Stablecoins play an absolutely critical role in the cryptocurrency ecosystem. The announcement of Facebook’s Libra project in June 2019 has forever changed the lens through which the world will view stablecoins.
In this article and Part II, we’ll take a look at the past, present and bright future of stablecoins.
In Part I: Stablecoins 2014-2019, we look at the history, types, purposes, benefits and most popular current examples of stablecoins (All supported by CoolWallet S!)
In Part II: Libra- A Future Under Fire, we dive into Facebook’s fledgling Libra project.
In Part IV: Big Business Coins, our final chapter, we look at new stablecoins issued by Big Business (JP Morgan, Wells Fargo etc.) and Binance.
Table of Contents
- What are stablecoins?
- Do we need stablecoins?
- The types and requirements of stablecoins
- History of stablecoins
- Overview of stablecoin market
- Use cases for stablecoins
- Most popular current stablecoins
- What are the benefits of stablecoins?
- What are risks of stablecoins?
- Quo Vadis, Libra?
If 2017 was the Year of Bitcoin, then 2019 is a shoo-in as the Year of the Stablecoin.
The very name “stablecoin” seems like an oxymoron if you’ve owned crypto for over a year. However, stablecoins are shaping up to be one of the most important pieces in the puzzle to solve the path to mass adoption.
After 18 June 2019, it is impossible to mention the word stablecoin and avoid the elephant in the room, a little project called Libra.
The unveiling on 18 June 2019 of Facebook’s ambitious cryptocurrency was a watershed moment for the digital asset industry. Backed by a consortium of leading tech enterprises like Uber, eBay, Visa and Mastercard, the proposed “globalcoin” for digital payments seems hellbent on dragging the world into the Internet of Money. Judging by the reactions of central banks and lawmakers, kicking and screaming if needed!
We’ll discuss the rise of Libra and its significant ramifications and competitors in Part II of our Stablecoins series.
Prior to Libra, whenever the term “stablecoin” was bandied around, it would almost certainly refer to one of a handful of established cryptocurrencies, i.e. the market-leading Tether Dollar (USDT) or newer entrants like Gemini Dollar (GUSD), TrueUSD (TUSD) or Circle Dollar (USDC).
But what exactly is a stablecoin, how did it start and evolve to this current market with over 200 assets?
1.What is a stablecoin?
A stablecoin is a cryptocurrency that remains stable in value against a pegged external asset class. It aims to minimize price volatility, by keeping its value fixed against that of a traditional real-world asset like a single fiat currency, a combination (basket) of currencies or a valuable real-life commodity. Its primary purpose is to negate the speculative nature of most cryptocurrencies and help create a more consistent and reliable market environment in order to increase adoption of digital assets.
Stablecoins can be pegged against a fiat currency or valuable commodities traded on exchanges (for example gold and other precious metals).
The most prominent stablecoins are pegged against the world’s unofficial global fiat currency, the U.S. Dollar, on a 1:1 ratio.
However, in 2019, with increasing global market instability and unfolding trade wars, new entrants are offering stablecoins that are pegged against a weighted basket of real-world currencies such the Euro, British Pound, Japanese Yen and more.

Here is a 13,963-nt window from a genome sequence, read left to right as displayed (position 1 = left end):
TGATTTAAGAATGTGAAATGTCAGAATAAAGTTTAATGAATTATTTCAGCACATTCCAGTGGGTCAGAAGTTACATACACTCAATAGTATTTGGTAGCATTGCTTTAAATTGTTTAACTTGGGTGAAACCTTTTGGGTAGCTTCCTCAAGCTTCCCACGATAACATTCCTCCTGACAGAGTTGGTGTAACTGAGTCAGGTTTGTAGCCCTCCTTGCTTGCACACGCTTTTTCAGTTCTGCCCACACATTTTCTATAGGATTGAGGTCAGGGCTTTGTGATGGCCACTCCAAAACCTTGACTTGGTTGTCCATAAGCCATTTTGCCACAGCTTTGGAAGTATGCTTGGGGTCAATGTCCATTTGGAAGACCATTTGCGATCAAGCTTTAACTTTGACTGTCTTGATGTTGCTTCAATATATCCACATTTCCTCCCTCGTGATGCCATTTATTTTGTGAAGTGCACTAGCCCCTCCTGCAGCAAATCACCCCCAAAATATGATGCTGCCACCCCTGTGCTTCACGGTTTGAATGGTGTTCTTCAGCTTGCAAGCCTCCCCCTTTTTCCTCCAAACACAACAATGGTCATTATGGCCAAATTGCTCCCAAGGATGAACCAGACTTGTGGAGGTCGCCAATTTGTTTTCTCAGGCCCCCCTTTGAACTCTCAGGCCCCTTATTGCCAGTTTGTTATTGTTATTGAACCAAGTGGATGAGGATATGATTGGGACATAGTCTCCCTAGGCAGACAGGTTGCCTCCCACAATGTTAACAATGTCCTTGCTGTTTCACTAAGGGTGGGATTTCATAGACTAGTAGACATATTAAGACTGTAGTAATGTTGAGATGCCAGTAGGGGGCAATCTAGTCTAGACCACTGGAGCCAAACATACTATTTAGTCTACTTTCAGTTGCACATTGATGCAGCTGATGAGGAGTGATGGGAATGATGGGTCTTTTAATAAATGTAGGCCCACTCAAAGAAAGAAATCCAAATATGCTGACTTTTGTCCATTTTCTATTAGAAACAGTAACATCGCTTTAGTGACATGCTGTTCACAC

2. Why do we need stablecoins?
If cryptocurrencies often behave price-wise like little fisherman boats bobbing around on tumultuous seas, then a stablecoin acts like a US battleship, let’s call it the USS Crypto, impervious to the ebbs and flows of blockchain supply and demand and mainly there to maintain peace and order.
To illustrate how volatile cryptocurrencies can be, look no further than the first Bitcoin transaction in 2010, when a young programmer bought 2 pizzas for 10,000 BTC, worth less than $30 at the time. It’s now worth $98 million according to the Bitcoin Pizza Index! You can read all about Bitcoin Pizza Day here.
Investors see a fiat-backed virtual currency as an acceptable asset class that will help mitigate the damage caused by huge swings in value from speculative digital assets.
Cross-border payment and remittance solution
Multi-national corporations like JP Morgan and Wells Fargo increasingly view stablecoins as a lucrative new solution to settle cross-border payments. Transacting with digital assets are more efficient, faster and cheaper than current fiat solutions like SWIFT, which takes days to clear and require the costly involvement of intermediary financial institutions who all take their cut and subject the parties involved to much red tape.
For example, Filipinos working overseas sent a record $32 billion in remittances home in 2018 through traditional banks. That’s a lot of unnecessary bank charges for what could be an effortless process with stablecoins.
New IMF report explores pro’s and cons of stablecoins
In a September 2019 article on the International Monetary Fund (IMF)’s blog, titled “ The Rise of Stablecoins”, the authors praised the boundless benefits of stable-valued virtual assets as a means of global payments but also criticized its reliance on private entities:
“Stablecoins offer the potential for better integration into our digital lives and are designed by firms that thrive on user-centric design. Large technology firms with enormous global user bases offer a ready-made network over which new payment services can quickly spread.”
“While many stablecoins continue to offer claims on the issuing institution or its underlying assets, and many also offer redemption guarantees at face value, government-backing is absent. Trust must be generated privately by backing coin issuance with safe and liquid assets. “
Trading protection tool
Stablecoins also offer investors and traders a lifeline when markets become volatile. If you frequently trade your digital assets to make a fistful of satoshis more, then it’s preferable to keep your portfolio ion an exchange or wallet, as you can flip your Bitcoin into an altcoin like Ethereum and back to BTC within as little as a split second if opportunity beckons.